*Pardon me we have something in our eyes!*
In full disclosure, that client is me. I’m Sarah. And I’m sharing this for a few reasons.
First, to remind us what the heartbeat and soul of health and fitness are about; it’s not just a means to an end (like saying “I want to be thin for my wedding day” or “I want to get skinny because my boyfriend broke up with me”) but a lifestyle. It’s about becoming healthier, extending, and improving your quality of life.
Fitness isn’t about “selling you stuff” or shaming you into feeling you have to fit into a perfect-looking box. It’s when the art of self-improvement, setting goals, and smashing them becomes both the journey and the reward.
Unfortunately, this idea often gets lost. It drowns in a sea of products, marketing, and social media ― all of which often shine a spotlight on the “after” instead of the process.
Second…Because I know dozens of women who are scared to go to the gym for fear that others will make fun of them. Paralyzed to be judged, they stay rooted in place. If I know these women, then there have to be hundreds of thousands (if not millions) of others out there who are also scared.
Don’t be. Yes, there may be some judgmental people at the gym, but their judgments shouldn’t concern you. Their judgments speak more about their character than your worth has a person. There are more Blakes out there, and you can find them at every gym across the country.
If you are looking for a trainer, then advocate for yourself. Ask questions. Do the research. Talk to people. Everyone deserves to be believed in and supported when they are committed to self-improvement. No matter if you weigh 150 lbs or 350 lbs; the minute you walk into that gym and show up for yourself? You got this.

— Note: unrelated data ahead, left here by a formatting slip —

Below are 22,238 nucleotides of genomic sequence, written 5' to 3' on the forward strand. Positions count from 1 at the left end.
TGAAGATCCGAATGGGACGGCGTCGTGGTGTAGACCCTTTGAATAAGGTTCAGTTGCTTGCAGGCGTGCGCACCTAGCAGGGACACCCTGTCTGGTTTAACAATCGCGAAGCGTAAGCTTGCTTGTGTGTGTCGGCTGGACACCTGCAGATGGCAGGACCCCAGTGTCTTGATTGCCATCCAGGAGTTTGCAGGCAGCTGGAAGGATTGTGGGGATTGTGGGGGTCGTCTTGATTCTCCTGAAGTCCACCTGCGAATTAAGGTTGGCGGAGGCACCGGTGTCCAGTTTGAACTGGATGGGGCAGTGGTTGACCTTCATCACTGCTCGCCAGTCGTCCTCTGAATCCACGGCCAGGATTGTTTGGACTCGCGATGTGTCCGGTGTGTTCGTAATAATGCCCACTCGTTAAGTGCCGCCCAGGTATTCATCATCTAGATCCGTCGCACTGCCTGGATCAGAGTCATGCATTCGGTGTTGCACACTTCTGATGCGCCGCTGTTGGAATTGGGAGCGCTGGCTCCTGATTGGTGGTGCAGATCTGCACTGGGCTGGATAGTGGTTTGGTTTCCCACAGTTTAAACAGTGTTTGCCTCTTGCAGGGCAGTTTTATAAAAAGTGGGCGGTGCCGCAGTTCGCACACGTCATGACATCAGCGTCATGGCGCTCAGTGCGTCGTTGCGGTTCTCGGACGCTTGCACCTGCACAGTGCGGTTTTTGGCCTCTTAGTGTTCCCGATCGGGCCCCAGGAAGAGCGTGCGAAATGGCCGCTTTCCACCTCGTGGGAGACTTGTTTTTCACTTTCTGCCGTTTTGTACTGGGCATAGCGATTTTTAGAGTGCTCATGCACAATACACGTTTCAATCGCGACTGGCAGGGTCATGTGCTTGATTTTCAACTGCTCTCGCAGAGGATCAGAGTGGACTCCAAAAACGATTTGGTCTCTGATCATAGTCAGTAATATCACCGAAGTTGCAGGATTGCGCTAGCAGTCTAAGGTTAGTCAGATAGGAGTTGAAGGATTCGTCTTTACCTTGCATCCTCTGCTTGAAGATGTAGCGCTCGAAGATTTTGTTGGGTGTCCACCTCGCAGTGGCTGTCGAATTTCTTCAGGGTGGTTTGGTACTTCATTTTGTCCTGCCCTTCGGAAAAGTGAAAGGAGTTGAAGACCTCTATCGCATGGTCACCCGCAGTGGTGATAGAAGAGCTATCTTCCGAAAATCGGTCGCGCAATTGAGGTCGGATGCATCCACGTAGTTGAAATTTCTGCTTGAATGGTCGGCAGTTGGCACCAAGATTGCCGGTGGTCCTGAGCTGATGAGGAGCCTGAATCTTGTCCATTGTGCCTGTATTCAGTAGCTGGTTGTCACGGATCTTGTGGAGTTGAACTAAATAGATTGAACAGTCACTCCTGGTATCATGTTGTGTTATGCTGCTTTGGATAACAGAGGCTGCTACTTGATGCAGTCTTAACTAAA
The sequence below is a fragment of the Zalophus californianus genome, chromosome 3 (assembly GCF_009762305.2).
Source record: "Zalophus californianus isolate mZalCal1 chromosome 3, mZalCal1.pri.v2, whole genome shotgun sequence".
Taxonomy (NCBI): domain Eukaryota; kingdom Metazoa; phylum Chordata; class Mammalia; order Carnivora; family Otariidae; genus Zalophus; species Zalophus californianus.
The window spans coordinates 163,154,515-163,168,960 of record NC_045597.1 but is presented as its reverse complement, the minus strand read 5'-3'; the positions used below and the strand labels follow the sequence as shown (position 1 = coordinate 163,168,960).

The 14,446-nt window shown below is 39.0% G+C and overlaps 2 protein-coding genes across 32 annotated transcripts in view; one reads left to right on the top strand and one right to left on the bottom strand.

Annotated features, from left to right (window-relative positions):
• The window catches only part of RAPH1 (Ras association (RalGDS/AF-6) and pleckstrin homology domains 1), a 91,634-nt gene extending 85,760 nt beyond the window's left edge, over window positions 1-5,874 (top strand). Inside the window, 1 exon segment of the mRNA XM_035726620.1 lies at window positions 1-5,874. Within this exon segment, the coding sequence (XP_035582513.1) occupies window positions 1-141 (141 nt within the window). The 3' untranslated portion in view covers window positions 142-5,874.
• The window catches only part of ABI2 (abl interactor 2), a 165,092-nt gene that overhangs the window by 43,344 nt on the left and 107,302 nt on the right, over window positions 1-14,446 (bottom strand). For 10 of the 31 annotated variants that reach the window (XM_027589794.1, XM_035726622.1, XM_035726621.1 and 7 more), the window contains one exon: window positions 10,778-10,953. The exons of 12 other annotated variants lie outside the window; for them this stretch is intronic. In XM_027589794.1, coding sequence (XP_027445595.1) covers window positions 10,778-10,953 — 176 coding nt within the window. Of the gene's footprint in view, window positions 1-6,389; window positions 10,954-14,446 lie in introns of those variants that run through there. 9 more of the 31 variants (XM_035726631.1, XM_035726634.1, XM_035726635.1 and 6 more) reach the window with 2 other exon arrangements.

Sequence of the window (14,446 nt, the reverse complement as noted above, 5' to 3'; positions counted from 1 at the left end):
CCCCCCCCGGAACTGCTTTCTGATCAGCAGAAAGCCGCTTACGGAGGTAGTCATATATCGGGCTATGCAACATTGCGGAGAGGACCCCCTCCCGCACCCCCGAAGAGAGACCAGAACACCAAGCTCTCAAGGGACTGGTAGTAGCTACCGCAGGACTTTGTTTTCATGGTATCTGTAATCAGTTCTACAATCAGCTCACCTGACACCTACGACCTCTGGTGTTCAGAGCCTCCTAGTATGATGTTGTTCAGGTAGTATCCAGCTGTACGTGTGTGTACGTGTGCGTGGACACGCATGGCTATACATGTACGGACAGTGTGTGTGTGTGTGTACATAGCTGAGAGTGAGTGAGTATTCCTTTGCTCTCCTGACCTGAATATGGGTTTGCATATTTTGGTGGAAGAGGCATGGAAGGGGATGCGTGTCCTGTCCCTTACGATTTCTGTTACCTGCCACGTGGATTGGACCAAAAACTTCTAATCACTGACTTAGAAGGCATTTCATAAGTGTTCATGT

But mostly because every person in life can benefit from stepping outside their perspective to learn what it’s like to be in someone else’s shoes. Are you judgmental of fat people? Do you look at them and go “Ew, gross, that could never be me” and scowl? How about practicing a bit of kindness and empathy first? This doesn’t just apply to overweight people but ALL people.
Many of us have pre-determined opinions about people, who they are and what they are worth based on their body, their appearances, their race. Some of these pre-fabricated opinions are small, and some are large. Do you automatically assume that…
- People who wear glasses are smart?
- Ripped, buff guys are meatheads?
- All gay men are flamboyant, and all lesbians are butch and manly?
- All Muslims hate Americans?
- That the African American person walking down the street behind you wants to steal your purse?
See? Got you there. Maybe you laughed at the first few examples… but it got real when we talked about the “BIG”prejudices.